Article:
Sure, there are plenty of restaurants, businesses and sites of leisure filled with Black folks in Atlanta, but there are also so many places steeped with history in the city. The Martin Luther King, Jr. National Historical Site features Dr. King’s birth home as well as his tomb. Visit the campuses of four landmark historically Black colleges, Spelman, Morehouse, Clark Atlanta and Morris Brown. There’s also the John Wesley Dobbs Plaza, which features a bronze sculpture of the civil rights activist, political leader and Atlanta native, as well as the Herndon Home, a residence built buy Atlanta’s first Black millionaire, Alonzo Herndon, and the National Center for Civil and Human Rights.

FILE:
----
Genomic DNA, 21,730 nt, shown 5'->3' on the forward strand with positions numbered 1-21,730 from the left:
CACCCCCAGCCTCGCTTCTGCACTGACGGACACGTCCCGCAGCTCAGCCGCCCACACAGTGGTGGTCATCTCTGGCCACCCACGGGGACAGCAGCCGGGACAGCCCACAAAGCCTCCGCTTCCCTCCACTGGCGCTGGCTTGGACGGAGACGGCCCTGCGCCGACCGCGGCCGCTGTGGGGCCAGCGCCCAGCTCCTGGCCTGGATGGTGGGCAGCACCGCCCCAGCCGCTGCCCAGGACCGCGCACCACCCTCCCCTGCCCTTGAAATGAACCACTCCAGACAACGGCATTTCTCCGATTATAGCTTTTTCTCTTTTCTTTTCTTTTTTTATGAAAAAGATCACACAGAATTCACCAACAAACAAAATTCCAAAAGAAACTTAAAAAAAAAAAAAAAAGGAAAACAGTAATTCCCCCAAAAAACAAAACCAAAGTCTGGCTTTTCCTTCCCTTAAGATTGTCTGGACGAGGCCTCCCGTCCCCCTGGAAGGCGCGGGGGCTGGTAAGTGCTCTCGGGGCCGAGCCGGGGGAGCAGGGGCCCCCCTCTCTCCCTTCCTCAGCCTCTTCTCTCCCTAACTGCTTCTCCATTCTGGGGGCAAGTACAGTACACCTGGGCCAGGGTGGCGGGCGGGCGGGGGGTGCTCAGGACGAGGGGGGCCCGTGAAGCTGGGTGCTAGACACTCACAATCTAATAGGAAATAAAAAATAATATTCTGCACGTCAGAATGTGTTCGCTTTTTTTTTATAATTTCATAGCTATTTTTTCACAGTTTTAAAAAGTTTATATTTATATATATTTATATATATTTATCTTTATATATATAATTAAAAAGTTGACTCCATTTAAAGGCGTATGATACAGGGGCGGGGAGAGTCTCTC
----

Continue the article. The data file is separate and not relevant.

It’s a must if you step in Detroit that you check out Hitsville U.S.A., aka, Motown’s first headquarters. The space has gone from legendary recording studio to a museum that showcases where some of the greatest singers and musicians recorded classics, along with memorabilia, photographs and Motown artifacts. Also a beloved space, the Charles H. Wright Museum has more than 35,000 artifacts dedicated to the Black experience, as well as being home to hundreds of annual events in its vast space. In addition to that, you can enjoy the N’Namdi Center for Contemporary Art, and support an array of popular Black-owned businesses, including retailers Detroit is the New Black, Source Booksellers, and restaurants like Kuzzo’s Chicken & Waffles, Savannah Blue and more.